It was the justice committee and the Canadian Alliance through its former version, the Reform Party, that first endorsed alternative measures for first time non-violent offenders. The minister claims credit, but she once again fails to restrict this form of conditional sentencing. It is open to repeat offenders and it is open to violent offenders.
The list of presumptive offences for which an adult sentence may be imposed is severely restricted. The list includes murder, attempted murder, manslaughter and aggravated sexual assault. It does not include sexual assault with a weapon, hostage taking, aggravated assault, kidnapping and a host of other serious violent offences.
In Bill C-7 the minister has further weakened the legislation by limiting presumptive offence procedure even more. Through clause 61, any province may decide that only 15 year old or even 16 year old offenders who commit offences such as murder could be transferred to adult court, while 10 year olds and 11 year olds would still not be held criminally responsible for their crimes.
The legislation will create a patchwork or checkerboard system of youth justice, as many of its provisions permit the provinces undue discretion in whether to seek adult sentencing, in publication of names and in access to records, to name just a few.
The legislation provides some movement toward victims' rights, but even they are not ensured and are still woefully inadequate.
The government has not been open to change for any aspect of the legislation except for some technical amendments. All of the opposition parties except the Bloc presented substantive amendments to the former bill, Bill C-3. Those amendments did not receive debate in parliament and do not appear to have been considered by the government. In fact, the government is not serious about discussion, so the Liberals are ignoring those amendments.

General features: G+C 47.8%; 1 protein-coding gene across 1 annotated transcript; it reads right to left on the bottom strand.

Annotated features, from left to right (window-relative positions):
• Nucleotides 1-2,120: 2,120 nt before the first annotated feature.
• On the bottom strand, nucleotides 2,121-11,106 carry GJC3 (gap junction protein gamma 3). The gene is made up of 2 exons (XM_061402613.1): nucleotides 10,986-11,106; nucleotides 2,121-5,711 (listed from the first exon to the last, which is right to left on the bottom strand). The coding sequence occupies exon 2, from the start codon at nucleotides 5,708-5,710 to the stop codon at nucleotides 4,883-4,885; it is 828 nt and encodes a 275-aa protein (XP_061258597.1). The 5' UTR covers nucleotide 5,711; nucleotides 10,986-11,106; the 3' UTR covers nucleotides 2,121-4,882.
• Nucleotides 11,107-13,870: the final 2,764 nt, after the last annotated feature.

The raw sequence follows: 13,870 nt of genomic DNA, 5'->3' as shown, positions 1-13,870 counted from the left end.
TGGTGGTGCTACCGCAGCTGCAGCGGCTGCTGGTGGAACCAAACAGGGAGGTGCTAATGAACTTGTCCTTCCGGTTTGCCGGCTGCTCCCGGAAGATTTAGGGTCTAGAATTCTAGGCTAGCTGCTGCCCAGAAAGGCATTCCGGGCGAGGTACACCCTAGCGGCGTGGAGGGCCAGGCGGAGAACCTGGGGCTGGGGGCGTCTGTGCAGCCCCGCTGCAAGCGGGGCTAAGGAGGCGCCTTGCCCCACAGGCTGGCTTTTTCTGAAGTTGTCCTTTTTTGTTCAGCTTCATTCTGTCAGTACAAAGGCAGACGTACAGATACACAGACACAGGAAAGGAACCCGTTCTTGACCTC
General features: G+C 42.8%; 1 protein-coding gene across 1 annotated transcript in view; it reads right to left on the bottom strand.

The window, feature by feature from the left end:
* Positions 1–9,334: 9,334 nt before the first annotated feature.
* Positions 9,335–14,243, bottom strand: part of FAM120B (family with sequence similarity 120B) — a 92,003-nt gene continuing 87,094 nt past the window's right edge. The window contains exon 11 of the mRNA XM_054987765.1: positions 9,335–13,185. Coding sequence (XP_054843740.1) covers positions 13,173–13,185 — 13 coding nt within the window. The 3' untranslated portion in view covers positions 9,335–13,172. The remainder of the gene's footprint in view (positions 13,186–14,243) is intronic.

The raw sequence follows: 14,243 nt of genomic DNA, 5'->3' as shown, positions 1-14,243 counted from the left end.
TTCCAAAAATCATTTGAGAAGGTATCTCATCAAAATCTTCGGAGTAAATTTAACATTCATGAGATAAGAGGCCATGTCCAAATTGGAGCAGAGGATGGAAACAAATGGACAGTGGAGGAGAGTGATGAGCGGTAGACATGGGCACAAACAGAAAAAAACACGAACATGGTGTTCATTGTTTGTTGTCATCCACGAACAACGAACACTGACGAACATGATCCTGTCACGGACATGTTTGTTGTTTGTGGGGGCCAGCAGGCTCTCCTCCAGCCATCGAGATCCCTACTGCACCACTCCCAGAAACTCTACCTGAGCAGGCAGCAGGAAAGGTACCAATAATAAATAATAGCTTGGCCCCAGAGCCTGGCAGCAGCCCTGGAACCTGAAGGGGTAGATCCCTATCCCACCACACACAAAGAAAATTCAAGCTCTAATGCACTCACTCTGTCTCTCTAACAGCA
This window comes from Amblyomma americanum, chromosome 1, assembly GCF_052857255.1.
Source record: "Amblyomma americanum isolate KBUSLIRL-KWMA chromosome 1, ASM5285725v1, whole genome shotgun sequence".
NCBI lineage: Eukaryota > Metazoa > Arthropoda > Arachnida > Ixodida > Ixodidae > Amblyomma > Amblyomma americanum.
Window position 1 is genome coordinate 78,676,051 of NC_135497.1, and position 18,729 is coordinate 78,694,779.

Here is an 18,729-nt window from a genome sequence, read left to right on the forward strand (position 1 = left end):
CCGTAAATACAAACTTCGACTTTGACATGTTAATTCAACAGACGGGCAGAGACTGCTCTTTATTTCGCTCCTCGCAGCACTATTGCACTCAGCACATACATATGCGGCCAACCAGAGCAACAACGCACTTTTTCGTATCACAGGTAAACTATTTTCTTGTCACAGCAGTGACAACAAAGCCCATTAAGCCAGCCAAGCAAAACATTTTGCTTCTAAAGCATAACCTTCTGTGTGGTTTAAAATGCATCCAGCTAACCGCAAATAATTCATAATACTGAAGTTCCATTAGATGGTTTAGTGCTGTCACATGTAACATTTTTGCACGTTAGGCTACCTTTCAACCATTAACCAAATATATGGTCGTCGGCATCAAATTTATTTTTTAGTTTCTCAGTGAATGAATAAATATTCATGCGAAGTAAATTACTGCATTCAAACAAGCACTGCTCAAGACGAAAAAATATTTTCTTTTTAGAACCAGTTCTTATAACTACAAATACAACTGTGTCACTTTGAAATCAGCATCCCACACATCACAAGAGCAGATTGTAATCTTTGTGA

The provinces would be tasked to administer this legal nightmare, but the federal government does not seem to care. The Liberals have promised $206 million over the first three years for the implementation of the bill, but this would not even come close to meeting the responsibility of providing 50% of the funding for the youth justice system. The Liberals have allowed federal funding to slip to about 20%. The provinces have to carry the can financially for these proposals, costs of which are going to dramatically rise through legal argument and procedure.
An initial review of Bill C-7 indicates that the government has made it even weaker, likely to appease the Quebec government and the Bloc Quebecois. For instance, the presumptive offence provision that moves youths 14 years of age and older automatically to adult court for murder, et cetera, now permits the provinces, Quebec in this case, to raise the age to restrict the transfer to only 15 year old or 16 year old offenders.
Restrictions on naming of violent offenders are still not taken into consideration. The bill still has an emphasis on attempting to understand the circumstances underlying the criminal behaviour and rehabilitation and reintegration. Protection of the public takes second fiddle. Denunciation and deterrence seem to be foreign words for the government.
If the legislation passes, its complexity and its loopholes will cause horrendous delays. The costs to our youth criminal justice process in legal bills will be phenomenal.
In conclusion I would like to say that the official opposition carries on with its job of holding the flashlight and showing the Liberals their darkness. We gave the Liberal members a chance to improve on the legislation. They should look at our amendments through the lens of issues, not political stripes.